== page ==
I am a father working in Japan planning to move to the US soon. My wife is a US citizen, son is a US permanent resident studying in a US college, and I am a nonresident alien. I would like to transfer my Japanese funds to the US to purchase a home in California. What is the best way to do this? Some questions I am thinking about are:
1) Whose bank account should I transfer the money to (to my US bank account, to my wife’s, to my son’s, and/or directly to escrow)?
2) If only my wife and my son are on the title, can ownership be split 90%-10% or does it have to be 50%-50%?
Any links and/or legal terms for me to research are very welcome. Thank you for your help!
Your wife and you should consult with an estate planning attorney to configure best structure for you including the house purchase and it's vesting and manner of payment. A non resident can own property but how you wish the percentages of ownership be made is a specific fact which you should consult with an attorney with. Good luck to you.
In addition to AVVO's disclaimer, please note that by this answer no attorney client relationship is intended mor entered into and unless there is a signed retainer agreement in place, neither me nor anyone in our office has intended to solicit clients nor reprints them. The answers are general in nature and without weighing specifics of particular query. No answer should be relied on in whole or in part, directly or otherwise to act or not to act in pursue of any of your potential claims in law or equity. You should consult with and obtain advise or representation of an attorney to protect your rights regarding your case or matter.
Your questions bring us issues that can affect income tax, capital gains tax, inheritance tax as well as creditor rights, family law and immigration.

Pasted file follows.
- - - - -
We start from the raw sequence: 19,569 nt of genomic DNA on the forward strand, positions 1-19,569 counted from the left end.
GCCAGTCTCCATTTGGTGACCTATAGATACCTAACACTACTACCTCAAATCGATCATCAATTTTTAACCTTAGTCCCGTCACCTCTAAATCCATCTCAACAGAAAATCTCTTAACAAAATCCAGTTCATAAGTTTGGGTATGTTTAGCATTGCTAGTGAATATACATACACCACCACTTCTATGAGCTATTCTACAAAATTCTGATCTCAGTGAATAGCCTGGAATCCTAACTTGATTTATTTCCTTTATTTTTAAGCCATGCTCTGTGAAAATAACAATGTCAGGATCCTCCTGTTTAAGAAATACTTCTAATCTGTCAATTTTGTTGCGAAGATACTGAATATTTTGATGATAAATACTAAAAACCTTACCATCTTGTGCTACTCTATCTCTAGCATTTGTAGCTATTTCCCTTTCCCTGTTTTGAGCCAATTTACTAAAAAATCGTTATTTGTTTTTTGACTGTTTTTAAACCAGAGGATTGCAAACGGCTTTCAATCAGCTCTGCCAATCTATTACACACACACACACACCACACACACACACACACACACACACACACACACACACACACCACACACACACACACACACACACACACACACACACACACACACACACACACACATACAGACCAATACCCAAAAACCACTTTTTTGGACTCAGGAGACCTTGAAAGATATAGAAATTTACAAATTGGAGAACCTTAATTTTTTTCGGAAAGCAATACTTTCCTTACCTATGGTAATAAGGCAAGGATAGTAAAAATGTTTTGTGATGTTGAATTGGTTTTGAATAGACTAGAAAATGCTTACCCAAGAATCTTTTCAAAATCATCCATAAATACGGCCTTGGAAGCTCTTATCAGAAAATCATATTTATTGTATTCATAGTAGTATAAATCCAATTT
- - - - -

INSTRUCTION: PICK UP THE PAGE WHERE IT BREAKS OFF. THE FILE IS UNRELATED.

It is best if you contact an attorney who can advise you.
Disclaimer: The above answer does not create an attorney/client relationship. My responses are intended to provide general information about the question posted. I am licensed to practice in the state of California and Texas. The information provided on this site should not be used as a substitute for conferring with or hiring a competent legal advice from a licensed attorney that practices in the subject area in your state.
The transfer of funds needs to be done in consultation with the lender unless you are paying for cash for the home. If outright cash for the entire purchase, the funds can be transferred to escrow. If you are getting a loan, then consult with the lender.
If your son is 18, he can be on title. You can have title reflect however you desire, but please consult with an attorney to understand the ramifications of joint ownership with your wife, son and so on. Ownership can be split 10 to 90 if that's what you want, but be sure you understand how living trusts and probate works too for owning property in California. A good estate planner can advise you on this issue as well.
As we must state: any information provided in this answer is not legal advice and your use of it does not create an attorney-client relationship.
Our Rating is calculated using information the lawyer has included on their profile in addition to the information we collect from state bar associations and other organizations that license legal professionals. Attorneys who claim their profiles and provide Avvo with more information tend to have a higher rating than those who do not.What determines Avvo Rating?Experience & background
Years licensed, work experience, educationLegal community recognition
Peer endorsements, associations, awardsLegal thought leadership
Publications, speaking engagementsDiscipline